The stock price of Gramophone Company has been through a roller coaster in the current year. After having touched a high of Rs 2316 (on March 6, 2000), the stock came off to Rs 440 in May, 2000. It currently quotes at Rs 720.
Gramophone Company sells its music under the HMV brand name. It has a tie–up with the international major EMI, which holds around 9% of the company’s Rs 93.4 million equity.
The $290 m (approx. Rs 14 bn) domestic music industry has been traditionally dominated by Gramophone Company via its HMV lable. However, the passing of long play records and the introduction of the cheaper music cassettes in the eighties saw Gramophone’s monopoly getting eroded from newer entrants such as T–Series, Venus, Tips and Magnasound.
With the growth in music channels on television and the boom in cassette players, Hindi film music made a grand comeback in the nineties. Gramophone, which had a presence in the Indian market for over a century and practically had a monopoly for over 50 years grasped the opportunity.
The company had a library of music rights of almost 4500 Hindi movies apart from Tamil, Telegu, Malayalam movies’ music, which it made full use of. (Music companies hold the copyright for the music rights they buy for 60 years and catalogue sales yield almost 30–35% in revenues every year. Gramophone infact gets almost 60% of its sales from them.)
The RPG group’s relationships with the top Hindi film producers helped the company in bagging music rights of the top Hindi movies. (Hindi film music still accounts for almost 70% of the music sold in the country.) For example the company bagged the rights of Rakesh Roshan’s ‘Kaho Na Pyar Hai’ for which it paid Rs 17.5 m. The movie became a super hit and the company sold almost Rs 500 m worth of music cassettes and CDs. During the last quarter the company has bagged the rights of Yash Chopra’s ‘Mohabbatein’ apart from the exclusive rights of six forthcoming A. R. Rahman releases.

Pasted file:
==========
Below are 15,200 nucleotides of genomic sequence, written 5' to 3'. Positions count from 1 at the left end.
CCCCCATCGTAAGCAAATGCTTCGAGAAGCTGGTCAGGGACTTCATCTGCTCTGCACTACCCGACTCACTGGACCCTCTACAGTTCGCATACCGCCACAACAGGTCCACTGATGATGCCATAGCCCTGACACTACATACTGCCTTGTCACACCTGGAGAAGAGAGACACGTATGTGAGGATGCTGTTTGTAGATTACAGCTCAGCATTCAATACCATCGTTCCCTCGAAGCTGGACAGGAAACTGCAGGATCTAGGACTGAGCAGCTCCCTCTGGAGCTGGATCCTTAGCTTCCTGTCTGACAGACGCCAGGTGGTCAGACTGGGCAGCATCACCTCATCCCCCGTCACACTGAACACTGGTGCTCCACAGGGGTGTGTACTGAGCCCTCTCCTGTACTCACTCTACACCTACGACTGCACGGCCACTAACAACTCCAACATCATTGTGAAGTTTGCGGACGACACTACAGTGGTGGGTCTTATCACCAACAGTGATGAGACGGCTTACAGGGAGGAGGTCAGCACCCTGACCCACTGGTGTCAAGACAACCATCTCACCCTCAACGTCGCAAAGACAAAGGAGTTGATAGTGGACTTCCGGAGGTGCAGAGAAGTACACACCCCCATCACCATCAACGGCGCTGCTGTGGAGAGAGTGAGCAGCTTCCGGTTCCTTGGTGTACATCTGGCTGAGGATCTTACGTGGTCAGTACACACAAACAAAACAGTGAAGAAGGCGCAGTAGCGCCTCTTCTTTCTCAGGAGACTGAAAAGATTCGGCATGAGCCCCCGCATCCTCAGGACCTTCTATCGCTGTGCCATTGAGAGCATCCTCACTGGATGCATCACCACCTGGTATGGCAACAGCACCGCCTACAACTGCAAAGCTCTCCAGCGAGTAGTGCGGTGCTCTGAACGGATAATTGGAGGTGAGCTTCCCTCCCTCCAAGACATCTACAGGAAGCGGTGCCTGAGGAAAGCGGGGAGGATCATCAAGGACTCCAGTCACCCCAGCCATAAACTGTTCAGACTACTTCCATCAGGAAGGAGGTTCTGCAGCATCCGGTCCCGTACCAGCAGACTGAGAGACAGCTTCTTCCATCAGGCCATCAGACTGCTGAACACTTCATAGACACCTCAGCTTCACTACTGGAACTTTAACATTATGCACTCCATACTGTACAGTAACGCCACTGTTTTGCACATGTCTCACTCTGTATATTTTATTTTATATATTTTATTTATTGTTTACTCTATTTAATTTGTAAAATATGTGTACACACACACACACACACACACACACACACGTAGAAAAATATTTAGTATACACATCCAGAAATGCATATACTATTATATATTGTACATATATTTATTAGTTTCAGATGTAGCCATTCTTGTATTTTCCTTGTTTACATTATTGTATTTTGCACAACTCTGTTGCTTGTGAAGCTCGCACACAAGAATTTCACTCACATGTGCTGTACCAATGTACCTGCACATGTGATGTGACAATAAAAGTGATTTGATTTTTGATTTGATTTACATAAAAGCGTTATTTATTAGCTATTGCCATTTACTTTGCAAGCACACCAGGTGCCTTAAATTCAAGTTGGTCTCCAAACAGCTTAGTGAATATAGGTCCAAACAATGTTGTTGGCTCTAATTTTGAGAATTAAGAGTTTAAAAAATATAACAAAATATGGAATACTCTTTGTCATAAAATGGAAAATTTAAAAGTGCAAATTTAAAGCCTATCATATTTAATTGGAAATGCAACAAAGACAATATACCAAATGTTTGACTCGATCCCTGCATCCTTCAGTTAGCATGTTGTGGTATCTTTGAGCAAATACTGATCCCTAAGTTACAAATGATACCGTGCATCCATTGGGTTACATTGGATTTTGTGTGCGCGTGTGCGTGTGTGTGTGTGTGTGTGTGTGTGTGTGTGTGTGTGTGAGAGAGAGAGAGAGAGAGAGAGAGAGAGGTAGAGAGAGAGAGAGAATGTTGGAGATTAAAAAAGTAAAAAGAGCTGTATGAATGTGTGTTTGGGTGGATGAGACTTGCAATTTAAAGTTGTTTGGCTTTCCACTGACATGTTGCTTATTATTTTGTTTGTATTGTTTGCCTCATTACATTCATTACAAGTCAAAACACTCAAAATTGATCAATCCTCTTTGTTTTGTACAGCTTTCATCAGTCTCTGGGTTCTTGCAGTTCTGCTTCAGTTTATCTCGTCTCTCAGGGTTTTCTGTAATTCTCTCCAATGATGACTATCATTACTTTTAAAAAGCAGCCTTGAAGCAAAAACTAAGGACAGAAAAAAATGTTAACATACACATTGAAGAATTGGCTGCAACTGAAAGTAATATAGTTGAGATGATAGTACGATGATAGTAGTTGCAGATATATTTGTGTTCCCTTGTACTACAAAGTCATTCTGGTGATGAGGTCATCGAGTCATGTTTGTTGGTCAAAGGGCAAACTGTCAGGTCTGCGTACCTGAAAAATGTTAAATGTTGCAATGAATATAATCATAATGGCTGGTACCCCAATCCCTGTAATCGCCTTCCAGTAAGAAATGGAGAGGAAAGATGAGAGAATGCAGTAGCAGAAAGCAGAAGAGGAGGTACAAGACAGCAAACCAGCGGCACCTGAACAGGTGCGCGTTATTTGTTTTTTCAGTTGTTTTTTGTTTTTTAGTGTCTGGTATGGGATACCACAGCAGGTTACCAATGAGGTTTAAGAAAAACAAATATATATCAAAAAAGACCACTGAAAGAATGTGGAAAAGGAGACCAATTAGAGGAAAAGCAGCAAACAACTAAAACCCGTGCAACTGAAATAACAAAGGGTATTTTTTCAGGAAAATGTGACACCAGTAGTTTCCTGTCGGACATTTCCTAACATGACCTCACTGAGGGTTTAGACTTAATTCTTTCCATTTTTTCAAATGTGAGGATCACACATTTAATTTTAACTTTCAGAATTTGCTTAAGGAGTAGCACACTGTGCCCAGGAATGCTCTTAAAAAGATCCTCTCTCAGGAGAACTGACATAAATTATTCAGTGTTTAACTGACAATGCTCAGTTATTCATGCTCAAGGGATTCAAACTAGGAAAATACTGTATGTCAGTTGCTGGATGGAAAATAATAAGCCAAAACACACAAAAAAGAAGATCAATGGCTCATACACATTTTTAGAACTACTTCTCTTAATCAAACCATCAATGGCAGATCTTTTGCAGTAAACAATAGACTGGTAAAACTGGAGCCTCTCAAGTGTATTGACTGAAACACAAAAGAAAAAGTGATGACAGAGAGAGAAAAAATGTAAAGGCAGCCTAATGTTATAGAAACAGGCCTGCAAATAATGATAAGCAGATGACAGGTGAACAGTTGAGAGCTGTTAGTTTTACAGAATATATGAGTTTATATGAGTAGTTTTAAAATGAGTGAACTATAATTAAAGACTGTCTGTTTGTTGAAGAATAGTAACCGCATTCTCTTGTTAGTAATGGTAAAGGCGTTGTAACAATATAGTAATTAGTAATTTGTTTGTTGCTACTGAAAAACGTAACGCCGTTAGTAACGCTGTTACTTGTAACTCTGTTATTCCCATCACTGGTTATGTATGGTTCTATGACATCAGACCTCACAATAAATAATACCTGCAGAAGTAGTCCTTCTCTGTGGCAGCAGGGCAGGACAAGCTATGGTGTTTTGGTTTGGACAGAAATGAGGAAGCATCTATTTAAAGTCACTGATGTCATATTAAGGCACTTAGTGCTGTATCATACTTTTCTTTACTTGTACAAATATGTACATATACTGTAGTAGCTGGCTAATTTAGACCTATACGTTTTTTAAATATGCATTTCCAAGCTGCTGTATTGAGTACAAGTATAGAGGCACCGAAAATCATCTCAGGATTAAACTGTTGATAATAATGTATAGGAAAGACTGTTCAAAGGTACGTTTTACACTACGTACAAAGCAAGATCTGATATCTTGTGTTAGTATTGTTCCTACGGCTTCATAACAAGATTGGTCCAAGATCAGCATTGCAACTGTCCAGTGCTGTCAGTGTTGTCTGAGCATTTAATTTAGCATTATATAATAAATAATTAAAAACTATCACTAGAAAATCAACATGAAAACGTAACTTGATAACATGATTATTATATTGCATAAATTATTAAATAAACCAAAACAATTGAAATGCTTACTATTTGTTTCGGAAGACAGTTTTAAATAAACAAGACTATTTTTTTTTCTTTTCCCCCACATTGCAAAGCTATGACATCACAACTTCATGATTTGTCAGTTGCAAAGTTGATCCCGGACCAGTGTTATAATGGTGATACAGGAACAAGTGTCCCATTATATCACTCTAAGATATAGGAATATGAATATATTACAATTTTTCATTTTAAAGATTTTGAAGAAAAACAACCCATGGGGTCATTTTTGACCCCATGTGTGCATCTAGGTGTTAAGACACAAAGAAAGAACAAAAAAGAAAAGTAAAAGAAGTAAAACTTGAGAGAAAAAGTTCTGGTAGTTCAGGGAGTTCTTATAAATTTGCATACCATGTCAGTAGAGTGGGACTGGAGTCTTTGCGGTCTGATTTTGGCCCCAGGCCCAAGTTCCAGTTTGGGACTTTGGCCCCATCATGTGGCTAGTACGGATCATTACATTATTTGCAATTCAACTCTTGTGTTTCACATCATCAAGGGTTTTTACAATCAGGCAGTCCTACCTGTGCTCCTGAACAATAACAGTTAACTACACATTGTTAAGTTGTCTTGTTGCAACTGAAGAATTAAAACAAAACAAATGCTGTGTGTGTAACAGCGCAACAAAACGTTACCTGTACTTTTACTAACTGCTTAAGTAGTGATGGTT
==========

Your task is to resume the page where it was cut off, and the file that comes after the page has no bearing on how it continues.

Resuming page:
The company is now digitising its catalogue that will make it possible for its customers to order custom made CDs either from its site saregama.com or the kiosks placed at music shops. (The RPG group also has set up Music World stores apart from stores such as ‘Groove’ and ‘Planet M’ in Mumbai which distribute Gramophone’s products, though not exclusively.) Besides, it is also exploring tie–ups with other websites to enhance its presence on the net.
A VRS (that would cut its employee strength by over 25%), rationalisation of its distribution structure and a supply chain initiative (which would save Rs 40 m annually) would further enhance earnings in the future. Besides, the company is also building Saregama as a new brand, just in case EMI refuses to renew its brand franchise after 25 years.
Gramophone can be expected to report a turnover in the range of Rs 1550 m in the current year and an earnings in the range of Rs 17. (One must keep in mind the fact that the company writes of the cost of buying music rights upfront while the revenues from those would accrue in the form of catalogue sales in the future.)
The current price of Rs 720 implies an earning multiple of over 40 times. However, it is the value of the company’s catalogue, which is expected to drive valuations in the future.